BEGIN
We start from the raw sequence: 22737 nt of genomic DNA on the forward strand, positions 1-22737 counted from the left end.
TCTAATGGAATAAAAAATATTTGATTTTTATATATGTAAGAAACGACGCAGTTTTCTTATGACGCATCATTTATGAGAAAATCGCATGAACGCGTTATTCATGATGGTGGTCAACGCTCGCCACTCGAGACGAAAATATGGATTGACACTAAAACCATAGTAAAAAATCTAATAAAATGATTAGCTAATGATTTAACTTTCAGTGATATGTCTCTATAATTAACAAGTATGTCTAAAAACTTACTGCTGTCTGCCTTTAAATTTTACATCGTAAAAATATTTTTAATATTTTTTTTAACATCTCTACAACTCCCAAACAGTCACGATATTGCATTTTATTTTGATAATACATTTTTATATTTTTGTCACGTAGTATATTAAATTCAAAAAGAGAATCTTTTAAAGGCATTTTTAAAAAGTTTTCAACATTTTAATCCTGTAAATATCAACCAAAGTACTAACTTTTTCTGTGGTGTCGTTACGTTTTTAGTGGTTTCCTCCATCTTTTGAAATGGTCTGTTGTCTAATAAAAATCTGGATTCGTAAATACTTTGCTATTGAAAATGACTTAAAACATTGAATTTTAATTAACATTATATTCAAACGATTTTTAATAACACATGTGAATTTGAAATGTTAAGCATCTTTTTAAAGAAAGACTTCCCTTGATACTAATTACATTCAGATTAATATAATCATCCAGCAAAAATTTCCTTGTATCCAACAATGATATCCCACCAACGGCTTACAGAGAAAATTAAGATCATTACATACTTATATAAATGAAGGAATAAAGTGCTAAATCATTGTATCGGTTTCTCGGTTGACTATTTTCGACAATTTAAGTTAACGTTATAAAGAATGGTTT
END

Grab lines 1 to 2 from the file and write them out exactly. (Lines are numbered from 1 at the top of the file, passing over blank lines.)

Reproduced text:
We start from the raw sequence: 22737 nt of genomic DNA on the forward strand, positions 1-22737 counted from the left end.
TCTAATGGAATAAAAAATATTTGATTTTTATATATGTAAGAAACGACGCAGTTTTCTTATGACGCATCATTTATGAGAAAATCGCATGAACGCGTTATTCATGATGGTGGTCAACGCTCGCCACTCGAGACGAAAATATGGATTGACACTAAAACCATAGTAAAAAATCTAATAAAATGATTAGCTAATGATTTAACTTTCAGTGATATGTCTCTATAATTAACAAGTATGTCTAAAAACTTACTGCTGTCTGCCTTTAAATTTTACATCGTAAAAATATTTTTAATATTTTTTTTAACATCTCTACAACTCCCAAACAGTCACGATATTGCATTTTATTTTGATAATACATTTTTATATTTTTGTCACGTAGTATATTAAATTCAAAAAGAGAATCTTTTAAAGGCATTTTTAAAAAGTTTTCAACATTTTAATCCTGTAAATATCAACCAAAGTACTAACTTTTTCTGTGGTGTCGTTACGTTTTTAGTGGTTTCCTCCATCTTTTGAAATGGTCTGTTGTCTAATAAAAATCTGGATTCGTAAATACTTTGCTATTGAAAATGACTTAAAACATTGAATTTTAATTAACATTATATTCAAACGATTTTTAATAACACATGTGAATTTGAAATGTTAAGCATCTTTTTAAAGAAAGACTTCCCTTGATACTAATTACATTCAGATTAATATAATCATCCAGCAAAAATTTCCTTGTATCCAACAATGATATCCCACCAACGGCTTACAGAGAAAATTAAGATCATTACATACTTATATAAATGAAGGAATAAAGTGCTAAATCATTGTATCGGTTTCTCGGTTGACTATTTTCGACAATTTAAGTTAACGTTATAAAGAATGGTTT